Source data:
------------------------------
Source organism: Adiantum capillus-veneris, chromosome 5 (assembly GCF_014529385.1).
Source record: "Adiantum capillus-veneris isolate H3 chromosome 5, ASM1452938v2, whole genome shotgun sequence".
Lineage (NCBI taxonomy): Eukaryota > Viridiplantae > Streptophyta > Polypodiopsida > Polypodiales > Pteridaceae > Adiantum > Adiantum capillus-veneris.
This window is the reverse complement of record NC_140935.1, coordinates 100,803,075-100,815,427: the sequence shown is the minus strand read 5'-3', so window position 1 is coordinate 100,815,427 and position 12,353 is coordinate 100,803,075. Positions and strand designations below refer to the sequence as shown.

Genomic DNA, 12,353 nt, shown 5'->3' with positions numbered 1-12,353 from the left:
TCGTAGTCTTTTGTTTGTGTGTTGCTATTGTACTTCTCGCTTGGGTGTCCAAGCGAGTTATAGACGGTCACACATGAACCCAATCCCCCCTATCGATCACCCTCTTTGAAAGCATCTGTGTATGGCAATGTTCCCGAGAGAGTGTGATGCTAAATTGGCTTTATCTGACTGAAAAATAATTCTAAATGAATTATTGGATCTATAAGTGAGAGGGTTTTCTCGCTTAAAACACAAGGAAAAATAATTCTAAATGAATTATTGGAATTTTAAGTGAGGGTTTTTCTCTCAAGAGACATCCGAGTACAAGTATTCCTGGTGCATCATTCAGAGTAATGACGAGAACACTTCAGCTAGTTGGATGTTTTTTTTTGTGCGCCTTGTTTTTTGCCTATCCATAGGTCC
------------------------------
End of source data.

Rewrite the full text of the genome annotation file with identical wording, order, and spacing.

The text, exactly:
Source organism: Adiantum capillus-veneris, chromosome 5 (assembly GCF_014529385.1).
Source record: "Adiantum capillus-veneris isolate H3 chromosome 5, ASM1452938v2, whole genome shotgun sequence".
Lineage (NCBI taxonomy): Eukaryota > Viridiplantae > Streptophyta > Polypodiopsida > Polypodiales > Pteridaceae > Adiantum > Adiantum capillus-veneris.
This window is the reverse complement of record NC_140935.1, coordinates 100,803,075-100,815,427: the sequence shown is the minus strand read 5'-3', so window position 1 is coordinate 100,815,427 and position 12,353 is coordinate 100,803,075. Positions and strand designations below refer to the sequence as shown.

Genomic DNA, 12,353 nt, shown 5'->3' with positions numbered 1-12,353 from the left:
TCGTAGTCTTTTGTTTGTGTGTTGCTATTGTACTTCTCGCTTGGGTGTCCAAGCGAGTTATAGACGGTCACACATGAACCCAATCCCCCCTATCGATCACCCTCTTTGAAAGCATCTGTGTATGGCAATGTTCCCGAGAGAGTGTGATGCTAAATTGGCTTTATCTGACTGAAAAATAATTCTAAATGAATTATTGGATCTATAAGTGAGAGGGTTTTCTCGCTTAAAACACAAGGAAAAATAATTCTAAATGAATTATTGGAATTTTAAGTGAGGGTTTTTCTCTCAAGAGACATCCGAGTACAAGTATTCCTGGTGCATCATTCAGAGTAATGACGAGAACACTTCAGCTAGTTGGATGTTTTTTTTTGTGCGCCTTGTTTTTTGCCTATCCATAGGTCC